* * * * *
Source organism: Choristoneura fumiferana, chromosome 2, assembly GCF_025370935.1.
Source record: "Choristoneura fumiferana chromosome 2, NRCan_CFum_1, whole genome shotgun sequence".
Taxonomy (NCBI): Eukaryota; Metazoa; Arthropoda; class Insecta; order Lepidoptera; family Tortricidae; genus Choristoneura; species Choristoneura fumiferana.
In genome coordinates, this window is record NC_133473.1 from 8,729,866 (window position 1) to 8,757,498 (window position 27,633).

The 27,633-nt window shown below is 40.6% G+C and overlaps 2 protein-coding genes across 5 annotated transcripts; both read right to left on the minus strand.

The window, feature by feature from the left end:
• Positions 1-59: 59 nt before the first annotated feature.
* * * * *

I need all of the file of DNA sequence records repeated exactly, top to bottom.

Source organism: Choristoneura fumiferana, chromosome 2, assembly GCF_025370935.1.
Source record: "Choristoneura fumiferana chromosome 2, NRCan_CFum_1, whole genome shotgun sequence".
Taxonomy (NCBI): Eukaryota; Metazoa; Arthropoda; class Insecta; order Lepidoptera; family Tortricidae; genus Choristoneura; species Choristoneura fumiferana.
In genome coordinates, this window is record NC_133473.1 from 8,729,866 (window position 1) to 8,757,498 (window position 27,633).

The 27,633-nt window shown below is 40.6% G+C and overlaps 2 protein-coding genes across 5 annotated transcripts; both read right to left on the minus strand.

The window, feature by feature from the left end:
• Positions 1-59: 59 nt before the first annotated feature.